St. John: Introducing an evaluation system for minor-league pitchers

From Chris St. John at Beyond the Box Score on November 4, 2014:

After working with hitting prospects for so many years, it is finally time to turn my attention to pitching prospects. Pitchers are known to be more volatile than hitters, as evidenced by the popularity of the phrase TINSTAAPP – there is no such thing as a pitching prospect. However, just because it is hard to project pitchers, does not mean we should not try. Is there some signal in the noise?


The data for pitchers in the minor leagues are extremely limited. As such, the only statistics I use to compare players are walk rate per inning, strikeout rate per inning and percent of games started. I also factor height and handedness into the equation.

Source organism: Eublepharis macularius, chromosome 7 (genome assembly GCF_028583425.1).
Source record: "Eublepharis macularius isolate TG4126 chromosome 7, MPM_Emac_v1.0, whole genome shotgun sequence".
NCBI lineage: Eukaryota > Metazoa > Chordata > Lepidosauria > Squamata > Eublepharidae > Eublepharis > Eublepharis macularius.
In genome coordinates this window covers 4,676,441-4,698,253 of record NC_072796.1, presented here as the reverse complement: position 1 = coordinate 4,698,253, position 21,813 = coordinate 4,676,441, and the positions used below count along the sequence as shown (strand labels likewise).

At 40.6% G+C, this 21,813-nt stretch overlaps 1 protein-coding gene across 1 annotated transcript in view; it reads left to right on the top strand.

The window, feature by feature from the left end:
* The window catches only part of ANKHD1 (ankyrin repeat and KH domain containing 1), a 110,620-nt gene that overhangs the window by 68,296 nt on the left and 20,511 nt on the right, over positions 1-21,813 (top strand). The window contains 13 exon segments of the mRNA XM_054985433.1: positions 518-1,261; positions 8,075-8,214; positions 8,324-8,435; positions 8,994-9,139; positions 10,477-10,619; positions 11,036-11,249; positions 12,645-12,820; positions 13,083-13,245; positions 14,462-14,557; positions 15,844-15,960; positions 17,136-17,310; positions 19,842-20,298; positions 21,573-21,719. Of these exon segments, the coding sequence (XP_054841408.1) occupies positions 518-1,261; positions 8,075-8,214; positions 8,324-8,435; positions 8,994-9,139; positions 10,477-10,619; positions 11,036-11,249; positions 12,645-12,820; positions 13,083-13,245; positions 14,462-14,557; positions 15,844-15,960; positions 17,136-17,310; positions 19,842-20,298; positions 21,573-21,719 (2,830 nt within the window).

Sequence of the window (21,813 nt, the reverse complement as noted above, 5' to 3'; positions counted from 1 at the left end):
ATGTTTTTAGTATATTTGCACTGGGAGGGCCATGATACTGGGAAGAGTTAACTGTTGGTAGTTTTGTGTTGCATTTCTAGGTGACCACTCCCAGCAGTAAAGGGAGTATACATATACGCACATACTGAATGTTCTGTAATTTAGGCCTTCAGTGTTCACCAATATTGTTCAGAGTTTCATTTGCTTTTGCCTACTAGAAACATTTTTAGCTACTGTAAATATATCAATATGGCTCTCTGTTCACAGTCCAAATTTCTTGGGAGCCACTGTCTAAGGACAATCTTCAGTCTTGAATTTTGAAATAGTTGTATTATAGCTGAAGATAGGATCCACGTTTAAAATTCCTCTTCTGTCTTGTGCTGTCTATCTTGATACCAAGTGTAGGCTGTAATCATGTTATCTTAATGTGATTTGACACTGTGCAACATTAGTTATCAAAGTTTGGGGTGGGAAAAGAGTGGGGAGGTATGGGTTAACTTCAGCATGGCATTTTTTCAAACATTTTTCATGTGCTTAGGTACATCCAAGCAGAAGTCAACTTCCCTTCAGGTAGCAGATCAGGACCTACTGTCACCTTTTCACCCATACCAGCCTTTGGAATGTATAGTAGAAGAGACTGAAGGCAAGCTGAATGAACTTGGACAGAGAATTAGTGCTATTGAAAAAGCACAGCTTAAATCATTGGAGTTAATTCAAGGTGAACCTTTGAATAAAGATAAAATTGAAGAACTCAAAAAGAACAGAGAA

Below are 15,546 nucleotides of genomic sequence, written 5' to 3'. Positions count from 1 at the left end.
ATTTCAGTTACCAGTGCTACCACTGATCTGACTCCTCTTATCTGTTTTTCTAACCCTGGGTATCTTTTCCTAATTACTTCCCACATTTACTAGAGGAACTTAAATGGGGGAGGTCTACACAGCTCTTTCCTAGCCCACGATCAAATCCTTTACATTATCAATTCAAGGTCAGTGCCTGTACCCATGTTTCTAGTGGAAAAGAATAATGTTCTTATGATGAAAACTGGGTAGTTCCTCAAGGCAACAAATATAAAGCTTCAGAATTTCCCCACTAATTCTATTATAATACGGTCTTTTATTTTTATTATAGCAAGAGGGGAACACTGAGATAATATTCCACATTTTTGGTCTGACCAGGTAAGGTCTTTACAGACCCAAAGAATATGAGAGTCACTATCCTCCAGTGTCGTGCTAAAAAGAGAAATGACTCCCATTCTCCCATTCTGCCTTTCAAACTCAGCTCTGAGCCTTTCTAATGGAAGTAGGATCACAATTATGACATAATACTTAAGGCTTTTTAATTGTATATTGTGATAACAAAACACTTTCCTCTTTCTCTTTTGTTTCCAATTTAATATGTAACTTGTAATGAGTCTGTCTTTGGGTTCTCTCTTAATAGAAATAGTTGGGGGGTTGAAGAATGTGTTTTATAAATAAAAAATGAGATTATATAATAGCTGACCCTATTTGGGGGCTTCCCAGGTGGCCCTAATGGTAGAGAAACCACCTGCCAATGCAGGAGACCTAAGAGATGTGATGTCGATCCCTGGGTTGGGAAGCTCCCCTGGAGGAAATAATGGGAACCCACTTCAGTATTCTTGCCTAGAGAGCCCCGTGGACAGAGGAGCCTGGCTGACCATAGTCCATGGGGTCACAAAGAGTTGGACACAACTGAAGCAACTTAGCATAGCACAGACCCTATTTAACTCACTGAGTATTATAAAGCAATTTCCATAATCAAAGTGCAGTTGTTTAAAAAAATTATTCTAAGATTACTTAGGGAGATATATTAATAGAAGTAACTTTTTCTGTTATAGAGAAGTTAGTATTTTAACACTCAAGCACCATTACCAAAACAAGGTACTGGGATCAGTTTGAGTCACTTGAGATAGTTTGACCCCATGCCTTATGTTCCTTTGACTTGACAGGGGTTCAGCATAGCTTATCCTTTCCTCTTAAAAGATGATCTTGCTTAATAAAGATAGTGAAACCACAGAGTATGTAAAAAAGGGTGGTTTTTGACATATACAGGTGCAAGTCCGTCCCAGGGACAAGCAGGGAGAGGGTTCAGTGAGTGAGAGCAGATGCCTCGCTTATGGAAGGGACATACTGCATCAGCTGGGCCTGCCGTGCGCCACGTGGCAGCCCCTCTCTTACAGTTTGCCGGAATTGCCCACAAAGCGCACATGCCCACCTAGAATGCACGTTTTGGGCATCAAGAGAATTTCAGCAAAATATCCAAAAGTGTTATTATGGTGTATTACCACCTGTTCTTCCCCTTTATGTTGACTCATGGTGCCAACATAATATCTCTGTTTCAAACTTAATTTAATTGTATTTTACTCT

All the thank yous go out to Sean Lahman and Harry Pavlidis for helping me get the necessary biographical data for thousands of seemingly-insignificant minor league players. This allowed me to find additional comparisons using height and handedness. Without their assistance, I would not have been able to include these factors into the analysis.

The only other available statistics dating to 1979 are home runs and hits. Both of these statistics are very dependent on environment, and with the incredible variations between minor league locations, I would rather not use them.

Read the full article here:

Originally published: November 4, 2014. Last Updated: November 4, 2014.